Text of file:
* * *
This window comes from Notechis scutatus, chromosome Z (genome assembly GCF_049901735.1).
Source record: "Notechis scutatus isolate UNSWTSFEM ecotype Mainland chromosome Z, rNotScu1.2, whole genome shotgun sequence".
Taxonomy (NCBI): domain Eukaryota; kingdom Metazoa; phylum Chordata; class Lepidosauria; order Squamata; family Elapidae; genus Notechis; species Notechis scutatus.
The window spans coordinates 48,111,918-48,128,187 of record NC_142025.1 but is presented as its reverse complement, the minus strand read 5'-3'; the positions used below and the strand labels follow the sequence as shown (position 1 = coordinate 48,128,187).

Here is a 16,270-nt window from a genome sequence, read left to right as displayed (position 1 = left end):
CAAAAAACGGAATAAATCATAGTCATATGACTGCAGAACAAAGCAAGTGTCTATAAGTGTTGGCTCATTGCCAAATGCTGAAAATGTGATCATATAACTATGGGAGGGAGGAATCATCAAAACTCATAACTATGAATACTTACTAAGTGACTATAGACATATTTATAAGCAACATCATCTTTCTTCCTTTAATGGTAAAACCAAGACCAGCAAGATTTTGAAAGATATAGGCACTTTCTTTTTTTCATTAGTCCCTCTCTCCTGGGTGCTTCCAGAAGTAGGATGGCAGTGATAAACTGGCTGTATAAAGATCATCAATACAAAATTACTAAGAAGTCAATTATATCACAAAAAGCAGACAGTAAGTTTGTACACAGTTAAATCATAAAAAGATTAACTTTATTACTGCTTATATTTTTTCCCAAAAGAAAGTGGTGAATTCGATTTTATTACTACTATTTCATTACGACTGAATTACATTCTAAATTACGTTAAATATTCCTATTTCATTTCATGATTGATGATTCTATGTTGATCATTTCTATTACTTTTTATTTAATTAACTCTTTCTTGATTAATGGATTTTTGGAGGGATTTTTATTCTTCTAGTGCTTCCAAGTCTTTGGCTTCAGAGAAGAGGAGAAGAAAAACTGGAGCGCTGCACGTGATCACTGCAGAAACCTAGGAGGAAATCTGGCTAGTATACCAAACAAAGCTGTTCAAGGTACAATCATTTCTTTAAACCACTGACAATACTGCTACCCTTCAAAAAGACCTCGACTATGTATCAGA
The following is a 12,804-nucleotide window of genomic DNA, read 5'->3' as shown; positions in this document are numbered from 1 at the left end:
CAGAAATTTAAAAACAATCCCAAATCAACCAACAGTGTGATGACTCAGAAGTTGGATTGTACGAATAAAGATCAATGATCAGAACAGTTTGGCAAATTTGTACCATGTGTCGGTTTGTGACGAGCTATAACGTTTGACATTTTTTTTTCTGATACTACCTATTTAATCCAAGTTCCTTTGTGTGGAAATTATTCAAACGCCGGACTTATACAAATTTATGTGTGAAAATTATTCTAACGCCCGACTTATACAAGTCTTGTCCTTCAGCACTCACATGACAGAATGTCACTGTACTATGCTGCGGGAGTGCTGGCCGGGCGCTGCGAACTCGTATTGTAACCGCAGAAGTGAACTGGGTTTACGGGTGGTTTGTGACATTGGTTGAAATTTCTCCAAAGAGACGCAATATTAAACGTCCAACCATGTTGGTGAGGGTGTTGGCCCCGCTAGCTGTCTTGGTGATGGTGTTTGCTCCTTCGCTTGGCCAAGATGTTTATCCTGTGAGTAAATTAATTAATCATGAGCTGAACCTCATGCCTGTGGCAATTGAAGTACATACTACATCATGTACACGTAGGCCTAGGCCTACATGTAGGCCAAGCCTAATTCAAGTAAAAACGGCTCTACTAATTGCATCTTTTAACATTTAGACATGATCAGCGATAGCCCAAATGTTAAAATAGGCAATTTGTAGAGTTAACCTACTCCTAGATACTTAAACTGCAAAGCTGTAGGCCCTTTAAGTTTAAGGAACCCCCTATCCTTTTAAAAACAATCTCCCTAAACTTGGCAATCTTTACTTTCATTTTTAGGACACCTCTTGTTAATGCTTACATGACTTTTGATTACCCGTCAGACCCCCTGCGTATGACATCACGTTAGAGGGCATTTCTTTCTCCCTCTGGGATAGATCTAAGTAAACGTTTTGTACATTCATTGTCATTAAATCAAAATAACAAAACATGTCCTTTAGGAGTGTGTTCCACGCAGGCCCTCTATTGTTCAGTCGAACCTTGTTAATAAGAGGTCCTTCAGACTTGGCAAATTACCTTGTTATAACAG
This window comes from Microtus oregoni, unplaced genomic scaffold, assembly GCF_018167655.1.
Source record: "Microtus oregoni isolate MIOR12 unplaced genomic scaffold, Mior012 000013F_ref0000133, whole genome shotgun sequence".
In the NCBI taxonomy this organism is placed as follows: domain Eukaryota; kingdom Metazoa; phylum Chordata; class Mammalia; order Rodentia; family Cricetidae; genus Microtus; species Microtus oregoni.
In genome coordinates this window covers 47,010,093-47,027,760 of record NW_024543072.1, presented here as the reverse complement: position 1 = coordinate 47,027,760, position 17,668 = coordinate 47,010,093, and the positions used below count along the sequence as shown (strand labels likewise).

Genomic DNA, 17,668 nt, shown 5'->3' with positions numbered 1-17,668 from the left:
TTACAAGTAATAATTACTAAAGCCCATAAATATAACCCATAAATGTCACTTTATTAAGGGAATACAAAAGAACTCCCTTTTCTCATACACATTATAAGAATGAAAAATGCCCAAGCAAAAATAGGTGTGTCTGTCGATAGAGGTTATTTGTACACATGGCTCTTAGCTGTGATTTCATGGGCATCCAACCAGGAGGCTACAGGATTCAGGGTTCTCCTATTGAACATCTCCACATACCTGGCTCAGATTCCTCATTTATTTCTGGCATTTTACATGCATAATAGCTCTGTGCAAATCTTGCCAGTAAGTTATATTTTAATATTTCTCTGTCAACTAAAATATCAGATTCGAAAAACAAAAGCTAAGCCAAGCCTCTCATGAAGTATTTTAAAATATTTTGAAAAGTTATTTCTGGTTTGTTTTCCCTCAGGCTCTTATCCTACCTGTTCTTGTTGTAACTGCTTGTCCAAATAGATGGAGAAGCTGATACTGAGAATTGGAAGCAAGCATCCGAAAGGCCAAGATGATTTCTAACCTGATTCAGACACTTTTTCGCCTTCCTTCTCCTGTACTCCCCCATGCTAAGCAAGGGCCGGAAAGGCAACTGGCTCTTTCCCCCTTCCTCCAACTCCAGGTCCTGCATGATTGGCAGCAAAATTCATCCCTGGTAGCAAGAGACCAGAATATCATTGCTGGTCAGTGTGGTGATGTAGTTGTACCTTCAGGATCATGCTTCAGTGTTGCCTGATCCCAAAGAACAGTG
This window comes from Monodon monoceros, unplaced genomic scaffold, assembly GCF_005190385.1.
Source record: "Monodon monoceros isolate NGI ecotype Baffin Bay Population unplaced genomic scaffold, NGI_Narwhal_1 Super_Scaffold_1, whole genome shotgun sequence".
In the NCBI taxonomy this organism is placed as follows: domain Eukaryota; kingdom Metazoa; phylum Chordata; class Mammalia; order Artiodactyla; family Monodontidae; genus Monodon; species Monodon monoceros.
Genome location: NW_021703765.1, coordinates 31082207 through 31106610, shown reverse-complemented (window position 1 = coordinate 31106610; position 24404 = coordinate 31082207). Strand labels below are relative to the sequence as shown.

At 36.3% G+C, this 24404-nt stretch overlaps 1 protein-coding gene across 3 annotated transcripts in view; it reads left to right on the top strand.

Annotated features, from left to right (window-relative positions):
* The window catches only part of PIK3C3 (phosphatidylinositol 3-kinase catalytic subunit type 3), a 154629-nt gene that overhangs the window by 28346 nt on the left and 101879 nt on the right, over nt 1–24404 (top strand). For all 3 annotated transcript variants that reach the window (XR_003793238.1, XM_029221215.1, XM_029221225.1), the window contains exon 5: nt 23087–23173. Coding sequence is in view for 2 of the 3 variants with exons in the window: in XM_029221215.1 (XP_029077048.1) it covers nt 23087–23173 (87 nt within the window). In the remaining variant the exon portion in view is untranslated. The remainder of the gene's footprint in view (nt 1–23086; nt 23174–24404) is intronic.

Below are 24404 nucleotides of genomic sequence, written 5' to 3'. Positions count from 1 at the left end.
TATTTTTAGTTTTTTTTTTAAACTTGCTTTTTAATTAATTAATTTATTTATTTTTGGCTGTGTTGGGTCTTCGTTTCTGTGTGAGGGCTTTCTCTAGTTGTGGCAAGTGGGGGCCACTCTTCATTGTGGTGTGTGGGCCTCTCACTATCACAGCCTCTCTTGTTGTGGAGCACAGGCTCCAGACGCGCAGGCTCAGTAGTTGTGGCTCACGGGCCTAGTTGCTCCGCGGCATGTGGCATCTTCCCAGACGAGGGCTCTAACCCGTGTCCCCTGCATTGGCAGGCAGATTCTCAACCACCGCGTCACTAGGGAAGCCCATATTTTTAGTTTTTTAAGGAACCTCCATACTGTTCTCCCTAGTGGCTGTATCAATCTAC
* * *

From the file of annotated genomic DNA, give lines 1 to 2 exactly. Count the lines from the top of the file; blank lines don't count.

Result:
This window comes from Notechis scutatus, chromosome Z (genome assembly GCF_049901735.1).
Source record: "Notechis scutatus isolate UNSWTSFEM ecotype Mainland chromosome Z, rNotScu1.2, whole genome shotgun sequence".